Introduction Glioblastoma (GBM) is the most common malignant adult brain tumor and is invariably fatal. The standard treatment for GBM involves resection where possible, followed by chemoradiation per Stupp's protocol. We frequently use stereotactic radiosurgery (SRS) as a single-fraction treatment for small (volume ≤ 1cc) nodular recurrent GBM to the contrast-enhancing target on T1 MRI scan. In this paper, we aimed to evaluate the safety and efficacy of SRS for patients with contrast-enhancing satellite nodules in recurrent GBM. Methods This retrospective study analyzed the clinical and radiological outcomes of five patients who underwent CyberKnife (Accuray Inc., Sunnyvale, California) SRS at the institute between 2013 and 2022. Results From 96 patients receiving SRS for GBM, five (four males, one female; median age 53) had nine distinct new satellite lesions on MRI, separate from their primary tumor beds. Those nine lesions were treated with a median margin dose of 20 Gy in a single fraction. The three-, six, and 12-month local tumor control rates were 77.8%, 66.7%, and 26.7%, respectively. Median progression-free survival (PFS) was seven months, median overall survival following SRS was 10 months, and median overall survival (OS) was 35 months. Interestingly, the only lesion that did not show radiological progression was separate from the T2-fluid attenuated inversion recovery (FLAIR) signal of the main tumor. Conclusion Our SRS treatment outcomes for recurrent GBM satellite lesions are consistent with existing findings. However, in a unique case, a satellite nodule distinct from the primary tumor's T2-FLAIR signal and treated with an enlarged target volume showed promising control until the patient's demise. This observation suggests potential research avenues, given the limited strategies for 'multicentric' GBM lesions.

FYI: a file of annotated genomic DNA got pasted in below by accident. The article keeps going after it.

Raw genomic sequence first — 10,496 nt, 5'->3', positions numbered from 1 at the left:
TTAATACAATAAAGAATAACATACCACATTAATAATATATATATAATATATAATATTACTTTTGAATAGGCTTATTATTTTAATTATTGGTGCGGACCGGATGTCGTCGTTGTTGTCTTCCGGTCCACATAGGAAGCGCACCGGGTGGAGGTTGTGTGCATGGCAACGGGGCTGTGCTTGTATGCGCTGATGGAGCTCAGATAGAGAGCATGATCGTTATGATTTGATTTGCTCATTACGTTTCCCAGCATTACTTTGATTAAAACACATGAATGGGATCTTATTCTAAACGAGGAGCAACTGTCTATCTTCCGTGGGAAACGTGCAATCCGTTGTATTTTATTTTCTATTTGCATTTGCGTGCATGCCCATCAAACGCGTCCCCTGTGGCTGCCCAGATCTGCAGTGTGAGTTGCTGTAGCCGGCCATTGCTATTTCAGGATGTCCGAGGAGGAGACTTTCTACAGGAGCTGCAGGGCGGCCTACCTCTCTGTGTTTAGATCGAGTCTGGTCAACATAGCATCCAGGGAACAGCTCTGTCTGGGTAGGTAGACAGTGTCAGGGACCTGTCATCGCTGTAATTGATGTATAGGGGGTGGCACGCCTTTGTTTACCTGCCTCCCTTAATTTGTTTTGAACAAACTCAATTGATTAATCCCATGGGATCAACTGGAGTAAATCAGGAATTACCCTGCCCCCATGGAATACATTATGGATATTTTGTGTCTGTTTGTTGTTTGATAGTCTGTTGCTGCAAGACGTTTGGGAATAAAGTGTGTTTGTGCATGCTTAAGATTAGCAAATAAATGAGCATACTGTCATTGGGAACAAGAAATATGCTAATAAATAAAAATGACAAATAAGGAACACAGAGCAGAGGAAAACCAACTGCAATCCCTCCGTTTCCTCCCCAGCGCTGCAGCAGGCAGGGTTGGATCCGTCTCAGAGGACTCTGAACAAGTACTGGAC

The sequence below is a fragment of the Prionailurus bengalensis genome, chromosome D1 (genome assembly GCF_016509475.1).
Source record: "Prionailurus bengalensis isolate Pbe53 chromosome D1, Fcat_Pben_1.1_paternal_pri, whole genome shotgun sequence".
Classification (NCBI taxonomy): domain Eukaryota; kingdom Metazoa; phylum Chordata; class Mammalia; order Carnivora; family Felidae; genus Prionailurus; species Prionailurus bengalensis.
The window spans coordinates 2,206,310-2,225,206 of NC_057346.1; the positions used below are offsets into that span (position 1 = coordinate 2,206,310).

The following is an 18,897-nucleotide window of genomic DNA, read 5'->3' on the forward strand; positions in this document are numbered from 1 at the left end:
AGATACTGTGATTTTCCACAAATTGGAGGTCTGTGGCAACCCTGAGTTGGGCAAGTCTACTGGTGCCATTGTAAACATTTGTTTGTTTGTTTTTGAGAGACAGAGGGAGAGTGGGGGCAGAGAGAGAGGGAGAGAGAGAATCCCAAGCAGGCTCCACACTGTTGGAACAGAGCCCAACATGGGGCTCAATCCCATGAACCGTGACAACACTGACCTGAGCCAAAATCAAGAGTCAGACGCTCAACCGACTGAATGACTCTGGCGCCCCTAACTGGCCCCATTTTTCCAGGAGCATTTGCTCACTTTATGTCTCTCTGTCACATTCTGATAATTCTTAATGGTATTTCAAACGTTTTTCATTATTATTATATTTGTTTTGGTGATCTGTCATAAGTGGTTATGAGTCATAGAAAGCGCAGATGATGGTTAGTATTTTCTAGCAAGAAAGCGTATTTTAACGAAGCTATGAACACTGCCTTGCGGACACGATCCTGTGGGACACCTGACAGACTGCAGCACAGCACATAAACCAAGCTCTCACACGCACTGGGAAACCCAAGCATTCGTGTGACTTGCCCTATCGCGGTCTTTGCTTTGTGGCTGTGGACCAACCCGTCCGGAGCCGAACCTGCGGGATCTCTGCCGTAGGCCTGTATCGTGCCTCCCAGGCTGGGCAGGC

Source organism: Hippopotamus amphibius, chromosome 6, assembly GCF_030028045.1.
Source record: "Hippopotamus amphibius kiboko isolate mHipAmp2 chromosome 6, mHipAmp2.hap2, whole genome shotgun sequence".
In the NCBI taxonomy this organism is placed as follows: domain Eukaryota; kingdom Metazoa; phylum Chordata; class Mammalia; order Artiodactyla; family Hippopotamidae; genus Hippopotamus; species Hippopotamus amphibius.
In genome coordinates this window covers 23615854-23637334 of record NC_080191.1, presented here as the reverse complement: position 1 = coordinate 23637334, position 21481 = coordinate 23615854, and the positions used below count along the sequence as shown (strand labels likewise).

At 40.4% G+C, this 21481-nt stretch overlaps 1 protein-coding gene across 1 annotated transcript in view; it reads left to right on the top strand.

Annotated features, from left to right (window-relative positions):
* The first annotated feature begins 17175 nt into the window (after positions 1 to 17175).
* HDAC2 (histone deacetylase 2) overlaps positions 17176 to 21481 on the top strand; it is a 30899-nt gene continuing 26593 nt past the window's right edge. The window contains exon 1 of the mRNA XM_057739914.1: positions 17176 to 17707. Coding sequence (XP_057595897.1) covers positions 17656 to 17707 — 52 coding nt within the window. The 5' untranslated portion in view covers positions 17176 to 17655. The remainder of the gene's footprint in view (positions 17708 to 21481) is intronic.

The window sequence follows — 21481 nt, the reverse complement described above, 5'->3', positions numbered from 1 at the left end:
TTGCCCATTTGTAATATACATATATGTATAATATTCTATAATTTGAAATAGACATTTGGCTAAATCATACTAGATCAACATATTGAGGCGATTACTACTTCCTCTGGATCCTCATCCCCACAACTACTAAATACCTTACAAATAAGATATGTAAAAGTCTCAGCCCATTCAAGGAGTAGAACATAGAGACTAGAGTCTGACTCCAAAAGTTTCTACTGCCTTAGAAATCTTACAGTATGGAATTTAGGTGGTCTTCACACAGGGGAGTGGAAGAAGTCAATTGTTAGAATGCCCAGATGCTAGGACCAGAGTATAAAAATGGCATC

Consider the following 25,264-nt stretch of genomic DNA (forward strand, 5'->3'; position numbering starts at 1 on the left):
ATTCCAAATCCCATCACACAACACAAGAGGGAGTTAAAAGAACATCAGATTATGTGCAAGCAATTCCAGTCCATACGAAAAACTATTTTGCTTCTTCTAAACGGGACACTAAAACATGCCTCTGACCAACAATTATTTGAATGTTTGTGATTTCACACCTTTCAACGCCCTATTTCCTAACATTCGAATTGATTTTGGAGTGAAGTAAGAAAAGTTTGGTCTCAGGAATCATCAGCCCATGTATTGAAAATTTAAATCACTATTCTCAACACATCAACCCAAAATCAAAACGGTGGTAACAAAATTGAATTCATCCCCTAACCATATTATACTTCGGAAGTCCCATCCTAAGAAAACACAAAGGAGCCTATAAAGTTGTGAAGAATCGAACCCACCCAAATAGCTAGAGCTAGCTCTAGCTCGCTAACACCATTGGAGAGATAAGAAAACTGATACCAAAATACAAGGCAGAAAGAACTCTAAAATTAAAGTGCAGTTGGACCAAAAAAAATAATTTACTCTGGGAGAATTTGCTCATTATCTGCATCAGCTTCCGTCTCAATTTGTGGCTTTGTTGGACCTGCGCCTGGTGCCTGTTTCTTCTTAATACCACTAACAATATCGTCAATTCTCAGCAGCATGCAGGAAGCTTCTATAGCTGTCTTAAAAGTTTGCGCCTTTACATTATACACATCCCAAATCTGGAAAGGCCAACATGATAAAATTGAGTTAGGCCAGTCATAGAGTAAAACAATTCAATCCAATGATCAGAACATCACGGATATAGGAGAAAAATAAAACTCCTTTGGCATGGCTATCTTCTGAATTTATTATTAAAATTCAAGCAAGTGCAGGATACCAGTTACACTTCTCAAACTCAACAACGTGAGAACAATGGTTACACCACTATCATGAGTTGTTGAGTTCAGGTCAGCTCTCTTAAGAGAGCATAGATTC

View details for DOI 10.7759/cureus.44455

    View details for PubMedID 37664337

    View details for PubMedCentralID PMC10470661

  • Stereotactic radiosurgery for trigeminal neuralgia secondary to tumor: a single-institution retrospective series. Neurosurgical focus Hall, J. C., Ung, T. H., McCleary, T. L., Chuang, C., Gibbs, I. C., Soltys, S. G., Hayden Gephart, M., Li, G., Pollom, E. L., Chang, S. D., Meola, A. 2022; 53 (5): E3